2. New phase in “War on Terror.” The intellectual bankruptcy that characterizes the political rulers of the U.S. has been on full display as the Afghanistan debacle unfolds. Reacting in stunned fashioned, the American political elites give one the impression of being pathologically disconnected from reality. For example, with the Taliban at the very gates of Kabul, the spokesperson for President Biden and others in his administration have urged this Islamist extremist movement to think of their “international reputation,” and have warned that economic aid to Afghanistan would be “reduced.” Anyone who knows anything about the Taliban understands that this movement does not do international reputation building or economic development. It has one agenda only: to establish the strictest interpretation of Sharia law , not only in Afghanistan but in any other land it can impact. This means that Al-Qaeda will once again  have complete access to Afghanistan to launch its global assault on the infidel powers, especially the United States. Al-Qaeda’s rival in the Islamist radical world, ISIS, may also be permitted safe space in Afghanistan by a resurgent  Taliban. All these forces, operating within  an Islamist mindset, will view  the defeat of the U.S. as a sure sign from divine providence that their global jihad must be renewed and intensified. Inevitably this will result, at some point , in another severe attack on the American homeland. As with 9/11, this will lead to a substantial increase in  defense spending and collateral damage to the American economy. There will  be one important difference this time. Twenty years ago, in relative terms,  the American economy was much stronger, and government finances were vastly healthier, with much lower deficits and an overall national debt far lower than at present, even factoring in the effects of inflation. This means that the anti-American  global jihadists, already invigorated by the U.S. defeat in Afghanistan, will conduct their new attacks on the U.S. at a time of great economic instability. Any new Al-Qaeda or ISIS attack on the American homeland will likely trigger severe negative economic  aftershocks, which, in the context of already deeply negative trends created by the Covid  pandemic, could lead to a long-term recession or even an economic depression. In other words, the next stage of the “War on Terror” must be factored in as a consequential  economic event.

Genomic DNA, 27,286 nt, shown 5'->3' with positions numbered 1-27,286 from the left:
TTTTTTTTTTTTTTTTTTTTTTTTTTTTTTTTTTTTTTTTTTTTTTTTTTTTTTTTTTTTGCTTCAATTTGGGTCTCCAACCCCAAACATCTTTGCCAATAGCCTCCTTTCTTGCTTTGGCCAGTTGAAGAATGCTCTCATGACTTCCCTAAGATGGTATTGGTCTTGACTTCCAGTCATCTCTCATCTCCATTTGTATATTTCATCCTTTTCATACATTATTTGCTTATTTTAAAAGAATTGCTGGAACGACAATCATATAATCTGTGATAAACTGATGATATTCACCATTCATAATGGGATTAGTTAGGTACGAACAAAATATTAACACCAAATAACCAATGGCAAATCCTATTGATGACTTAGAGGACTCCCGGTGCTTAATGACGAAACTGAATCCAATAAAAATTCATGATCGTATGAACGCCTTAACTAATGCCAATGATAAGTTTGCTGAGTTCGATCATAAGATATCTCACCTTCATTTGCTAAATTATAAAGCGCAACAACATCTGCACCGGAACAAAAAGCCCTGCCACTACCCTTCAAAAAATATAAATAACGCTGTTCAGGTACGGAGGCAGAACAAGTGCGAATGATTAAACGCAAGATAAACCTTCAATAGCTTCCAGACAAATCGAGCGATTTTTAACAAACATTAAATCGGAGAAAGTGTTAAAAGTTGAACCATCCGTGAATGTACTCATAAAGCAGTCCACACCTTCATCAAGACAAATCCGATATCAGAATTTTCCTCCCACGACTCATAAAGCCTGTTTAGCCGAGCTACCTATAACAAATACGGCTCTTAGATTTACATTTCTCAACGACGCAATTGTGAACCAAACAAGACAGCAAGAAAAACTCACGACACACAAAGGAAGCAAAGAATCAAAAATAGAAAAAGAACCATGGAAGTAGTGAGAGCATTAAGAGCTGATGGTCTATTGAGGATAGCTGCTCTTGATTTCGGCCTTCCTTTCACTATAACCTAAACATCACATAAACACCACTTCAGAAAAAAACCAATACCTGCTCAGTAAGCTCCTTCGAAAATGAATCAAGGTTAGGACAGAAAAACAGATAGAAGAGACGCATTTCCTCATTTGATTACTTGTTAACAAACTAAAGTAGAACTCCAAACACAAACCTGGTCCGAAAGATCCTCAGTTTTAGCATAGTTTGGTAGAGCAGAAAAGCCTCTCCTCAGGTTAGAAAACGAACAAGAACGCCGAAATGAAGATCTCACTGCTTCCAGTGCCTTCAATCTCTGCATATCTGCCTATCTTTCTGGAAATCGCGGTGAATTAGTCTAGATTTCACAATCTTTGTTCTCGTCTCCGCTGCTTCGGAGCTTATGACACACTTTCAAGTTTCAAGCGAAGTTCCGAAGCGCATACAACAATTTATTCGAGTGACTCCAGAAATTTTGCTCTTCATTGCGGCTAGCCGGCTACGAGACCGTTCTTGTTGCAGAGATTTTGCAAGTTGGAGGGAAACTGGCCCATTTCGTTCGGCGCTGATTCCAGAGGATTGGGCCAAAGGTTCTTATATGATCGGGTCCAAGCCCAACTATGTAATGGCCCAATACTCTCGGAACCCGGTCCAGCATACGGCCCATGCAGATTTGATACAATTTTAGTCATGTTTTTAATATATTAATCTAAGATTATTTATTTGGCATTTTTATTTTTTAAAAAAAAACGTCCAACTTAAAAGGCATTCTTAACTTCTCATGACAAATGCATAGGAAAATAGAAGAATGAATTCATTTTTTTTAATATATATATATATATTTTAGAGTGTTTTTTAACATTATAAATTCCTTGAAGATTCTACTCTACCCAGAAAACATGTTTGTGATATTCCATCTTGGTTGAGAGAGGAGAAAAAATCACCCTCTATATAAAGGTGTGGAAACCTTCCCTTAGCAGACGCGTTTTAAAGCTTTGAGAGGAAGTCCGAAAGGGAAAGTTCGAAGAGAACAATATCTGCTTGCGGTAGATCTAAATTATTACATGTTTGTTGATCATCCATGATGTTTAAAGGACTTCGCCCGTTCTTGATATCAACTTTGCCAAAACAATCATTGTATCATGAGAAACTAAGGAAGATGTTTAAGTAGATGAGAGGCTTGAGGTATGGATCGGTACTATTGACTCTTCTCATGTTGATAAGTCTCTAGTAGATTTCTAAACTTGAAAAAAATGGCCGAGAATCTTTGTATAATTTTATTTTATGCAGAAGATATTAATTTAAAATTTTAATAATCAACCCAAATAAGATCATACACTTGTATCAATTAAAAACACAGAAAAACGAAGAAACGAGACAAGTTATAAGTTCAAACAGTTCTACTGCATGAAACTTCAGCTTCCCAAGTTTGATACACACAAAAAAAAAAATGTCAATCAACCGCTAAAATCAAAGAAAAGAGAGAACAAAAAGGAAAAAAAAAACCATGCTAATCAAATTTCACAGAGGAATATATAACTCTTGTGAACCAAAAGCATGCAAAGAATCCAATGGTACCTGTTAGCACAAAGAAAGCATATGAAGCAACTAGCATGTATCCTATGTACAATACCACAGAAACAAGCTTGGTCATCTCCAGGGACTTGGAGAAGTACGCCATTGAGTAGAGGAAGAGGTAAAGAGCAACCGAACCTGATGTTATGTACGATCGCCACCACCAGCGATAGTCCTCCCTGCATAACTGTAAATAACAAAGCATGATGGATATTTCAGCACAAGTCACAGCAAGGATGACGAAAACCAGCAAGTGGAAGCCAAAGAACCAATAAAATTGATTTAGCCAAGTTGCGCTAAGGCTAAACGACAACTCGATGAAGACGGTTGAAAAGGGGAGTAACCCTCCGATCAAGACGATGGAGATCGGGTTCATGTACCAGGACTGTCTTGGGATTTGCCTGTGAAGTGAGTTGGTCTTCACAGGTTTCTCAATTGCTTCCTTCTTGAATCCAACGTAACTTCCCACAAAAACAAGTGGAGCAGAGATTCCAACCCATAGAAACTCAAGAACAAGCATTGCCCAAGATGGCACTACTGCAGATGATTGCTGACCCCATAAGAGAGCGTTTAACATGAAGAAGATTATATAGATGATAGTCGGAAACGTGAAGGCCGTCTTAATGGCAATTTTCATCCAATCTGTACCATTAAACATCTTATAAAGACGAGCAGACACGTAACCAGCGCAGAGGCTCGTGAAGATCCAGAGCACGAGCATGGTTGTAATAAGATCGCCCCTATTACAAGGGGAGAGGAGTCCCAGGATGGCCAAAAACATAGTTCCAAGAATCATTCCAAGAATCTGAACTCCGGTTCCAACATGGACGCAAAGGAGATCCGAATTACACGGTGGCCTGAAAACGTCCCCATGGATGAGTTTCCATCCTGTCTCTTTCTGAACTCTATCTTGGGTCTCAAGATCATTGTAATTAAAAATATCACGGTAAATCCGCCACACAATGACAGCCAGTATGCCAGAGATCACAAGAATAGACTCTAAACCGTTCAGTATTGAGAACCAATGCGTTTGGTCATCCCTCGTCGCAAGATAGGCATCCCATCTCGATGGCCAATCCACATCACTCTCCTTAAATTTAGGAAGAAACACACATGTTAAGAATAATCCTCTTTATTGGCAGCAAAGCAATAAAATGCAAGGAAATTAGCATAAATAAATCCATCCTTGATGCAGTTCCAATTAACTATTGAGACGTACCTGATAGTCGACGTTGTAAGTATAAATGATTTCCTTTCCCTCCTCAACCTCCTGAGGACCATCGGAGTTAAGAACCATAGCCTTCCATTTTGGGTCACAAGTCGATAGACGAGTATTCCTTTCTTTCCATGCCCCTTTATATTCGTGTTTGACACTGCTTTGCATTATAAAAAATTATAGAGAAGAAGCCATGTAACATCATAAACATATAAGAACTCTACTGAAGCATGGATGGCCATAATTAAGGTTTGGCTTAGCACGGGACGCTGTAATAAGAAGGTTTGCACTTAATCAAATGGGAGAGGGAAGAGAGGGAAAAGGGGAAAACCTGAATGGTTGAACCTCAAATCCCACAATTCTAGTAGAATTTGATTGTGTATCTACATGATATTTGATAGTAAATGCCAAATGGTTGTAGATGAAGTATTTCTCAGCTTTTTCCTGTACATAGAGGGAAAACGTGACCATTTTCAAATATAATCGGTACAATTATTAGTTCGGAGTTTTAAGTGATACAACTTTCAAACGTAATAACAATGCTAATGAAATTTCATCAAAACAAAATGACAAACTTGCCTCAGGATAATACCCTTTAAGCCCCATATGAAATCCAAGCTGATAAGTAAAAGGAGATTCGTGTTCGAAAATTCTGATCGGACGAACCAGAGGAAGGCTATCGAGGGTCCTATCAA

Can the U.S. Win the War in Afghanistan? No, According to Jomini’s “Art of War”

June 9th, 2009 Comments off
For nearly eight years, the United States has been engaged in a low intensity conflict of high stakes in Afghanistan. Prior to 9/11, this impoverished, mountainous nation was regarded by Washington as an anachronistic backwater, ceasing to be a strategically important entity since the withdrawal of the Soviet Union’s army of occupation, followed soon after by the demise of that former superpower. It was only with the realization that the Taliban regime in Kabul had furnished a non-state actor, Al-Qaeda, with an operational base for planning the onslaught that killed thousands of Americans in New York City, Washington DC and Pennsylvania that U.S. geopolitical calculations involving South Asia were transformed.
Ironically, even after 9/11, the Bush administration still considered Afghanistan somewhat of a backwater theatre of operations, choosing to mount its major military effort in Iraq, a country that did not attack America. For most of the last 8 years, the battle against a resurgent Taliban has been fought by a small contingent of U.S. troops, reinforced by a dozen or more NATO allies involving a multitude of microscopic deployments, each with its own unique rules of engagement. The opposition to the Islamist forces in Afghanistan can best be described as a multi-headed hydra mounted on a small body. Military specialists, especially those with expertise on counterinsurgency and partisan warfare, would not be surprised at the current negative character of the war in Afghanistan, which has spilled over into Pakistan, in the process destabilizing that nuclear-armed state.